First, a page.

Sts. Martha and Mary Parish, 1870 Burnhamthorpe Rd. E., Mississauga, Ontario, Canada


Agapetus II - The Reformer Pontiff

General Catholic Sites
Papal History
Spiritual Resources

Agapetus IIAgapetus II was a Roman and an excellent man. And that is about all that is known of him before he became pope. He was consecrated pope on May 10, 946. Agapetus II finally settled the vexed dispute between Artaud and Hugh for the see of Rheims by deciding in favor of Artaud.

This settlement was in line with the papal policy of supporting the house of Charlemagne. Louis IV wished to see Artaud archbishop of Rheims because he did not want that influential see to fall into enemy hands. Hugh was the nephew of Hugh the Great, duke of Francia, and trouble-maker-in-chief to the King. Agapetus II worked well for reform and spreading the gospel. He cooperated with German efforts to christianize the Scandinavians. He confirmed the privileges of Hamburg as metropolitan see for the nascent church in Denmark. From Jutland he received an embassy asking for missionaries. He worked well, too, for reform of the monks and clergy. He granted many privileges to monasteries.

One religious house which received a privilege from Pope Agapetus II was Gandersheim, famous for its talented nun Hroswitha. Hroswitha was a poet and a dramatist. Agapetus also protected monks from greedy princes. The pontificate of Agapetus II is marked by the entry on the Italian scene of a great man and a great precedent. The man was Otto I, king of Germany. The precedent was the interference of German kings in Italian politics. North Italy was again in turmoil. Hugh of Provence abdicated as King of Italy and went back to Provence to die. His son Lothair died in 950 and Berenger, marquis of Ivrea, was recognized as king. But Berenger proved worthless. He stirred up enemies on all sides and he treated Adelaide, the beautiful young widow of Lothair, with harshness. Adelaide escaped from his clutches and appealed to Otto. The great German promptly marched into Italy, overthrew Berenger, married Adelaide, and was crowned King of Italy. But when he wished to come to Rome to be crowned emperor, Prince Alberic said no. He had no wish to see the powerful German in his preserves. Pope Agapetus was probably willing enough to crown Otto, but in Rome Alberic was still the real temporal ruler.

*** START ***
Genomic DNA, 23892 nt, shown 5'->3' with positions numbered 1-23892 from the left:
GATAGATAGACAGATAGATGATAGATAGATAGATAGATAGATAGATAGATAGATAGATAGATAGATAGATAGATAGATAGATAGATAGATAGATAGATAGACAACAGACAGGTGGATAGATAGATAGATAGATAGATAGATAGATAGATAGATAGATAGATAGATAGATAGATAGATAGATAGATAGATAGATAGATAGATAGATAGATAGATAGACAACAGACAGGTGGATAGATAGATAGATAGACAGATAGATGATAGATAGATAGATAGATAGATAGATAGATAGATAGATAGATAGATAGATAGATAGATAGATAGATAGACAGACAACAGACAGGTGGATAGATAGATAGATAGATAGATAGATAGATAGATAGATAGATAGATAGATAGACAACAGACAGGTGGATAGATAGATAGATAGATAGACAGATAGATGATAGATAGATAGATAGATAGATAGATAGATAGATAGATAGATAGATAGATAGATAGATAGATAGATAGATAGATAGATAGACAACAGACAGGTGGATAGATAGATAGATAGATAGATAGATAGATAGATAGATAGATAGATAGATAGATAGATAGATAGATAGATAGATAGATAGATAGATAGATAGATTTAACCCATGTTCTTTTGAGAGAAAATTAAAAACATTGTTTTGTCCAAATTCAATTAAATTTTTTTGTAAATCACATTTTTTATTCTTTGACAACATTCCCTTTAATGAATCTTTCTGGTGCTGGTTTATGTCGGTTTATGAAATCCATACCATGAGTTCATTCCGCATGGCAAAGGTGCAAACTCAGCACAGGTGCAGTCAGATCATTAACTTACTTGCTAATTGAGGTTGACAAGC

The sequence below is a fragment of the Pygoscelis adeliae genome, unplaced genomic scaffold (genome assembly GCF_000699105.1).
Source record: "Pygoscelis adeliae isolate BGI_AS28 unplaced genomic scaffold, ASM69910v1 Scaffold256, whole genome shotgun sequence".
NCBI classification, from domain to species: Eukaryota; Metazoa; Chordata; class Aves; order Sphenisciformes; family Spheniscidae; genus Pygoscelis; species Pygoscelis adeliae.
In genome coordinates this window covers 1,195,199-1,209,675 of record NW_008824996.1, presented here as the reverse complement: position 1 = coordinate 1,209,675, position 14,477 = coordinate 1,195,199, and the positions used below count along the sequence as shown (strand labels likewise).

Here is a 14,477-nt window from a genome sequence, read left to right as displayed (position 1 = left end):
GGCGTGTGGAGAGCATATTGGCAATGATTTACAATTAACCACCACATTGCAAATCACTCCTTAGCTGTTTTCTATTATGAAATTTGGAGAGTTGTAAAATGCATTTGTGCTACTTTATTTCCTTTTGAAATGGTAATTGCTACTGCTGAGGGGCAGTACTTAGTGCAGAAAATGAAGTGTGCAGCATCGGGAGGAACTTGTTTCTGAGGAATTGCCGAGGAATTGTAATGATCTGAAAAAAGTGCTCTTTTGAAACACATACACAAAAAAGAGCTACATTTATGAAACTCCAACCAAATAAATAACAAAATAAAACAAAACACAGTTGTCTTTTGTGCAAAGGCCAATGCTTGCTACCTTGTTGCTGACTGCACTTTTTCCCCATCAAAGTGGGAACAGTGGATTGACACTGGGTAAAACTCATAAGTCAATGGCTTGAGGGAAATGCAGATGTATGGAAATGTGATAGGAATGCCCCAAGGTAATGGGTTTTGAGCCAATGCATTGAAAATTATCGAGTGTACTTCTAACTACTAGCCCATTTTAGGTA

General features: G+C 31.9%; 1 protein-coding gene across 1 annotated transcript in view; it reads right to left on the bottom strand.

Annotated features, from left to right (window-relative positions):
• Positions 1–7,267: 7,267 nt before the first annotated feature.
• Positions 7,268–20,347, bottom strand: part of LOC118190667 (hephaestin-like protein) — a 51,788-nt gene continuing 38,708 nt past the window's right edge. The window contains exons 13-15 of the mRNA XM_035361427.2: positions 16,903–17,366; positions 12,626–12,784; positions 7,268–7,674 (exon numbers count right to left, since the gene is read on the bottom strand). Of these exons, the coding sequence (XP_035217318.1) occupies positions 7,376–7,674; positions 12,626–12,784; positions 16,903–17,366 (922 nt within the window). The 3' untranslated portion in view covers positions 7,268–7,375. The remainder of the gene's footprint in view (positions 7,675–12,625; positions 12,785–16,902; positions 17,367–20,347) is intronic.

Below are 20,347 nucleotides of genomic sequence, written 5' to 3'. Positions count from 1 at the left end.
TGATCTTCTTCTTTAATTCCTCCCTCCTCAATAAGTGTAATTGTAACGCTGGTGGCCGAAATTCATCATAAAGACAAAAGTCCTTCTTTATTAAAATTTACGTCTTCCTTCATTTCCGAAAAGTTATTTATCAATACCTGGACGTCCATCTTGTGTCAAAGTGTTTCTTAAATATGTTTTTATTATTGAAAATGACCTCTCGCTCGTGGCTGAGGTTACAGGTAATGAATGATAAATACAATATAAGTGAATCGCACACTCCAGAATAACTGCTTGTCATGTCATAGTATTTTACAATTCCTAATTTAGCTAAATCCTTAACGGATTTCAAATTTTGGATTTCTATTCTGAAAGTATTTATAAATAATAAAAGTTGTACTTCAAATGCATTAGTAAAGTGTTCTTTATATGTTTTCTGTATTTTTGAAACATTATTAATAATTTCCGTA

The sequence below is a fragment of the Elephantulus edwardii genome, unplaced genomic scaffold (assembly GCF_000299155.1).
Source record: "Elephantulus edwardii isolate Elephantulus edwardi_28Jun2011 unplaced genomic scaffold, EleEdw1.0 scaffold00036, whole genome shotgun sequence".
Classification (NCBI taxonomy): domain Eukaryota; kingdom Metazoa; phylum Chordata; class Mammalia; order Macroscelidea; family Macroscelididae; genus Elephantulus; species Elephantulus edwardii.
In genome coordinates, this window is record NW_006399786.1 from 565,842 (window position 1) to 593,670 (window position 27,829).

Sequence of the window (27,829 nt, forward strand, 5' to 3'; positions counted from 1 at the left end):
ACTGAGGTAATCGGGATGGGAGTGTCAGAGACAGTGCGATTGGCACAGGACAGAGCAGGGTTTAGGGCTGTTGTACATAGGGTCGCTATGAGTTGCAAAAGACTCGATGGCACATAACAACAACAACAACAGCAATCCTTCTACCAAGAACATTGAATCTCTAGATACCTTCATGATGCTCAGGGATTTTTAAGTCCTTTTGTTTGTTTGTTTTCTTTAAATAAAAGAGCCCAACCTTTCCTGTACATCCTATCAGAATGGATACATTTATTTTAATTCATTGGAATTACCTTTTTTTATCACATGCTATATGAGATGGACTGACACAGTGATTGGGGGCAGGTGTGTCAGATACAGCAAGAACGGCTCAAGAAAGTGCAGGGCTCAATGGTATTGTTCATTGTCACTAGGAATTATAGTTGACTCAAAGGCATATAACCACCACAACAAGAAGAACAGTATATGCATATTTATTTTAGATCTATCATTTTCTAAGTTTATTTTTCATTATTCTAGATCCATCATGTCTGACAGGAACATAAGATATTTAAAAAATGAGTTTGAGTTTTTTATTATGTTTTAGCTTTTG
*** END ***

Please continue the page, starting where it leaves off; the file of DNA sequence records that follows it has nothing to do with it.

Agapetus II died in December 955. He is buried in the Lateran.

Excerpted from "Popes Through the Ages" by Joseph Brusher, S.J.

Back Up Next


                                                     Edited: December 03, 2006 - Webmaster: Webmaster
Webmaster, 2005 - 2006
                                                     Copyright & Privacy Policy Statements